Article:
Wireless internet connection at events has increasingly become a primary need for participants – due to preventing roaming costs or poor 3G data network coverage. So when people see an open WiFi hotspot, they connect to it without realizing the possible dangers.
Let’s have a look at the potential risks of connecting to an open WiFi network. From the participants and organizer point of view.
Yeah right, what’s the point?
WiFi is nothing more than a data transmission system. Free and open WiFi is accessible to anyone, and yes, that means ANYONE. In theory all data transmitted through WiFi network can easily be intercepted by any computer user. And yes again, that means ANY user.
Uhm I can see a privacy issue coming …
Correct! Keep in mind that the data you transmit through an open WiFi connection and network is most likely readable by others. It’s not secure ….. You’d better be aware that all critical services that requires authentication by password are a potential risk if they’re not running over a secured connection like SSL.
What do you mean by that?
Ok, a little bit of tech talk here: data is sent over the internet in packages. Information, for example e-mail messages or login information, is constructed from several packages together. If you want to log in at your e-mail account over a non-secured connection, the data is transmitted in human readable format. So everyone who get’s the package on his computer is able to display that information and now possess your login credentials. With SSL, the packages of information are encrypted. If someone intercepts the information, they can’t do anything with it. Intercepting data is not an easy task to do, but you want to avoid the people who put effort in managing it…
I’m with you. Now what should I do?
As a visitor you should keep these things in mind:
- don’t dive into every free hotspot you encounter, there are people waiting for your credentials
- when you see a free hotspot, check the source of the hotspot. You can see if the WiFi source is a laptop, tablet or phone. Those can be suspicious, especially when they’re called “Free WiFi” or “Free hotspot”.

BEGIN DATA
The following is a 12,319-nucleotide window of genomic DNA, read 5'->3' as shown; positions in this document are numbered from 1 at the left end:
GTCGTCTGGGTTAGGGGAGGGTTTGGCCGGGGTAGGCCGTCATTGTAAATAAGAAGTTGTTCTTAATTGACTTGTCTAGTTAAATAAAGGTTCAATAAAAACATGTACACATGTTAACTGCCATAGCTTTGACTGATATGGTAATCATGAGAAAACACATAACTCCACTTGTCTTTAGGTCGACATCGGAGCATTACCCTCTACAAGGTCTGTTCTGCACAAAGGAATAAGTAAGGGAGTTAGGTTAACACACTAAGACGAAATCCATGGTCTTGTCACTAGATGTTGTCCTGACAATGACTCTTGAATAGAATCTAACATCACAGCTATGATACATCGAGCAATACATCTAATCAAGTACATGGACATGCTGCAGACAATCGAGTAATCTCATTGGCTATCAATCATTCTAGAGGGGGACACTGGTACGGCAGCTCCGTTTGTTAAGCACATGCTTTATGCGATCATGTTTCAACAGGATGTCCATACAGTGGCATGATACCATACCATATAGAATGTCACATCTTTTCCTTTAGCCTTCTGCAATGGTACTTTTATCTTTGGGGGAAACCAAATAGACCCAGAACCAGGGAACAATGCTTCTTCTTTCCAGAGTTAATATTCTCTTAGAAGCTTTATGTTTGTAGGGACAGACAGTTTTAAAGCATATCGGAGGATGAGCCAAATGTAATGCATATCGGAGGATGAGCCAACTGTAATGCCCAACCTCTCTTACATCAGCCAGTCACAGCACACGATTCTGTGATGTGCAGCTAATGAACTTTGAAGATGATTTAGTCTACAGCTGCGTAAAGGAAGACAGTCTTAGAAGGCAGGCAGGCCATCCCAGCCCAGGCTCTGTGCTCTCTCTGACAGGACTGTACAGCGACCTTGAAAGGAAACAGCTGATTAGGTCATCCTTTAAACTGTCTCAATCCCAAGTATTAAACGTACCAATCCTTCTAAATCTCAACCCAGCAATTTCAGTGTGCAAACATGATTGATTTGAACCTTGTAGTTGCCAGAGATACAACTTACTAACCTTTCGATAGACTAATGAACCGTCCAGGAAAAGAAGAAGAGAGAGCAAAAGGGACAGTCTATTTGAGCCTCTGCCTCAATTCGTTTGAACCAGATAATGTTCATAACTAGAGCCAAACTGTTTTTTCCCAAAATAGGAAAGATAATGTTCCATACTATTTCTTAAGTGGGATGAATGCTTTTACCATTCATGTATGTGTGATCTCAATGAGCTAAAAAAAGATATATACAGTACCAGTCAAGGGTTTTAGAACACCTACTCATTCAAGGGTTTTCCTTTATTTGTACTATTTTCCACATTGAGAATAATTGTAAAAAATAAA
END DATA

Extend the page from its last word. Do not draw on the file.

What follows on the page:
- certify yourself that you’ve the right WiFi network. Currently “Evil Twin” networks are becoming increasingly popular at large events or venues for phishing attacks. Imagine you think you’re dealing with an AT&T network and you’re asked for credit card payment ….
- if you have access to a VPN (virtual private network), connect to it when you are connected to an open WiFi network.
- avoid sending files with sensitive information over an open network. If you have to password protect them or use encryption.
- check your webmail via SSL connection. Be sure to see https appear in the URL field.
- by checking your e-mail via your e-mail client, your username and password is sent over the WiFi network. Be sure you use SSL for both incoming and outgoing messages.
- you’d better avoid internet banking or doing some Amazon payments over a WiFi connection, as there’s the risk of transferring personal and financial information.
- always keep your firewall and (security) software up to date, and turn of file and printer sharing.
- password protect your computer.
As an organizer:
- deploy a secure WiFi network, get an expert to help you.
- communicate the right network name and credentials to your visitors.
- monitor suspicious WiFi network activity and act upon on it.
Data connection is becoming a primary need. And thus very interesting for people that have malicious intents. By providing a properly secured WiFi access to your visitors, you’ll serve them a lot. But be aware and be prepared!